Copyright 2014  © Lew Sauder, Inc.  All rights reserved. 

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The Merger
Holly Hewitt stared into space as she drove to work.  The radio was on, but she didn’t hear it.  When she arrived at the high-rise office building in the Chicago suburb, she didn’t remember the commute.  Was there traffic?  She had no idea.

She turned off the engine and sat in her seat. Her mind was racing like the wind in all directions.  She trudged into the office building not even noticing the bright umbrella sky of early September.
The merger had been announced yesterday afternoon. Soon after the announcement, her boss Alex Price asked her to meet him in his office at nine o’clock AM. I guess I’m going to learn what it’s like to be fired, she thought.

It wasn’t as though she didn’t think she could find another job.  She received calls from recruiters on a fairly regular basis.  It was just that she liked her job and wasn’t keen on leaving.
Holly started working for Harrison Food Services (HFS) when she graduated from college seven years ago.  She graduated with a degree in information technology and started working as a software developer.  The leadership at HFS identified her as management material almost immediately. She wasn’t just a techie.  She had excellent communication skills. She worked well with the technical folks and still could communicate with the business people.  It wasn’t long before they promoted her to team lead in charge of several developers.  A few years later, they began putting her in charge of her own projects.  As project manager, she managed several small to medium sized projects. 
Harrison Food Services was a national distributor of food products including prepared soups, dairy products and soft drinks.  They were one of many companies that had courted Holly during her senior year in college.  HFS didn’t offer Holly the highest salary, but they did impress her.  They distributed many of the products that she used on a daily basis.  But it was the people who sold her on the company.  They seemed friendly but professional.  It just felt like the best fit for her.
And for the last seven years, it was a great fit.  She made some great friends there.  That, she thought, would be the most difficult thing.  She didn’t know how many people would lose their job that day, but they would all start going their separate ways.  She knew they would keep in touch for a while.  Then they would gradually get busy with their new jobs and their new lives.  It just wouldn’t be the same. All of the employees were brought into the company auditorium late yesterday afternoon to announce that they would be merging with one of their biggest competitors, Lee Food Products.  LFP was another food distribution company that provided dairy products as well as a full line of prepared ready-to-eat meals to the retail grocery sector. The president of each company had just finished holding a joint press conference to announce the merger which, assuming Federal Trade Commission approval, would be finalized on July first of the following year. The newly formed company would operate under the moniker of Harrison-Lee Systems (HLS). The announcement was as unexpected and sudden as an electric shock. Everyone walked out of the auditorium stunned.  The president stated that no layoffs were planned as a result of the merger, but nobody believed that.  Everyone assumed there would be some cutbacks.  When Holly got back to her office, she saw the email from Alex asking her to meet in his office the next day.  That email went through her with the ferocious force of a waterfall.  She felt her heart in her throat.  She began to shake uncontrollably. I can’t believe this is happening, she thought. The rest of the day was a blur.  She had the presence of mind to back up her personal files from her laptop. She didn’t remember driving home or if she ate anything that night.  She stood at her window overlooking the park until the sun descended in the west. When she went to bed, she couldn’t seem to stop her racing mind.  When was the last time she had updated her resume?  Who in her network should she contact first? It was all so overwhelming. Holly sat outside of Alex’s office the next morning at eight fifty-nine.  His administrative assistant stuck her head in his office and asked “Are you ready for Holly?” There was no emotion in her voice to give Holly an indication of her fate. “Yes.  Send her in please.” She heard Alex’s gentle voice from inside the office. She walked in and saw her boss sitting behind his desk.  His credenza was filled with various mementos, primarily from his days of playing college football.  Alex was a tall handsome man who continued to keep in shape, despite being at least ten years past his playing days.  He always had a fairly serious look on his face and today wasn’t an exception. There was another man sitting in one of the two chairs across from his desk. There are always two people present when they fire you, she remembered. “Have a seat Holly. Thanks for meeting with me this morning.” “Sure.” Holly responded.  Was there a choice, she wondered. “This is Sam Welch.  He’s the CIO of Lee Food Products.”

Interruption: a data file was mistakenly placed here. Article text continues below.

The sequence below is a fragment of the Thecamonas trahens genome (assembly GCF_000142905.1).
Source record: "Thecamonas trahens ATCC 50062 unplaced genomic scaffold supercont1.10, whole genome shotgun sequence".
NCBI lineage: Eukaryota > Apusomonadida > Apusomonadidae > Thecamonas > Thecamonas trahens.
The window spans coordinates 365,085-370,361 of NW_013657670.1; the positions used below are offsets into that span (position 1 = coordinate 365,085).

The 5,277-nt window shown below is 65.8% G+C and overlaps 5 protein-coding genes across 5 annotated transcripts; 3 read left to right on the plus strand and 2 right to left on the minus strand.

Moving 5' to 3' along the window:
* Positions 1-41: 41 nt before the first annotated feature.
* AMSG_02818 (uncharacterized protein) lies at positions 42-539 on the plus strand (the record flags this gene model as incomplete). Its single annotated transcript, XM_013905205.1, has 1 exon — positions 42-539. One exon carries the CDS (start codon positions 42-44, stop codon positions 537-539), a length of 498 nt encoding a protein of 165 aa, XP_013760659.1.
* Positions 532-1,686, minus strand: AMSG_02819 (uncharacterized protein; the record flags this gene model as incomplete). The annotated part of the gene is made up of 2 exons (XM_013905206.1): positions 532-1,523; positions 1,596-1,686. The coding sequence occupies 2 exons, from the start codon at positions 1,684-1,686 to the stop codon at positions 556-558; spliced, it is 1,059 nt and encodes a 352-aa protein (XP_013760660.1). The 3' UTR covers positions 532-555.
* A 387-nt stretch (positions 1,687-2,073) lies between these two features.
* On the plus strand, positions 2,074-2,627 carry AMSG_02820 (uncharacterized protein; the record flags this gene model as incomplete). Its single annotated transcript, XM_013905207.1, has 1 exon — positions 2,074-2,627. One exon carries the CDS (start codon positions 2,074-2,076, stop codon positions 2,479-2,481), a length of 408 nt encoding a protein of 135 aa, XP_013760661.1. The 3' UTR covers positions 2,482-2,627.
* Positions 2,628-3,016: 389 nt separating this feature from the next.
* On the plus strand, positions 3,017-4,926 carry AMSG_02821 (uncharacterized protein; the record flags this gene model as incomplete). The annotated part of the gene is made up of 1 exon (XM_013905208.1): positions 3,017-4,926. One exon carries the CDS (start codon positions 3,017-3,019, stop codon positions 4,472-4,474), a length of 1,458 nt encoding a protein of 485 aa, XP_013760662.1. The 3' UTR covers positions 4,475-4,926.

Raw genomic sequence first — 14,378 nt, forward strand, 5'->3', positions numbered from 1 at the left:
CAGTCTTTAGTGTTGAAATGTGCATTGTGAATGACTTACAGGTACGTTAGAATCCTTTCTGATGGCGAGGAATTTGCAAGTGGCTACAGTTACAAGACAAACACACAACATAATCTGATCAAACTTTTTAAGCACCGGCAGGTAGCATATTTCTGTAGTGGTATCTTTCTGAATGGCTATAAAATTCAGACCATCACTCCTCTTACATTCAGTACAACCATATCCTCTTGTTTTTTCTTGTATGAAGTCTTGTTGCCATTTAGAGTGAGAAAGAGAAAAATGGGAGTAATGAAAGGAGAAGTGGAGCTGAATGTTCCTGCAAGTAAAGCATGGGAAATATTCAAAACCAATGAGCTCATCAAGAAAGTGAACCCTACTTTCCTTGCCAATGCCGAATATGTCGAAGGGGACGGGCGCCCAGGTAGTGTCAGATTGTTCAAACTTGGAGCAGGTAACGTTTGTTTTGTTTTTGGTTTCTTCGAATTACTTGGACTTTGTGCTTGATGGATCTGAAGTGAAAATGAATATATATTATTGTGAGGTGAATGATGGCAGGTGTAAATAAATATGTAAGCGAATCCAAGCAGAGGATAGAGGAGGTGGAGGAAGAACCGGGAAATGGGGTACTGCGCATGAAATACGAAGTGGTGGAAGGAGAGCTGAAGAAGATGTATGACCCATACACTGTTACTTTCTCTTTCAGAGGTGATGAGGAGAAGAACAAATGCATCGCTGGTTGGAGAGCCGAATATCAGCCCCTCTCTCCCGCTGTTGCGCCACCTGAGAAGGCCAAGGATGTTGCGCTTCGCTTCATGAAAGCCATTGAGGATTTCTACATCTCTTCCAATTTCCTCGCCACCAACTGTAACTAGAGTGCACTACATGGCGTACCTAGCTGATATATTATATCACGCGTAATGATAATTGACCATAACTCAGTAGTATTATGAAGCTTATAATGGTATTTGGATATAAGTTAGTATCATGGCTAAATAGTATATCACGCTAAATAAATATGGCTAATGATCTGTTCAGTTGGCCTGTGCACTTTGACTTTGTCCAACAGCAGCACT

​ “Hello Holly.” Sam said as he stood up to shake her hand. “Good morning.” She replied back.  At least I’m getting fired by royalty, she thought. “There’s been a lot of activity over the past few weeks as we planned yesterday’s announcement of the merger.” Alex continued. “We wanted to meet with you right away to tell you that I’m not going to be your manager
anymore.”

​That’s kind of a weird way to tell someone they’re fired, she thought. “Oh?” was all she could force out of her shaky voice. ​ “Holly, I’m being reassigned to an operations role.  Sam is going to be the CIO of the newly combined company.  He’ll be your new boss.”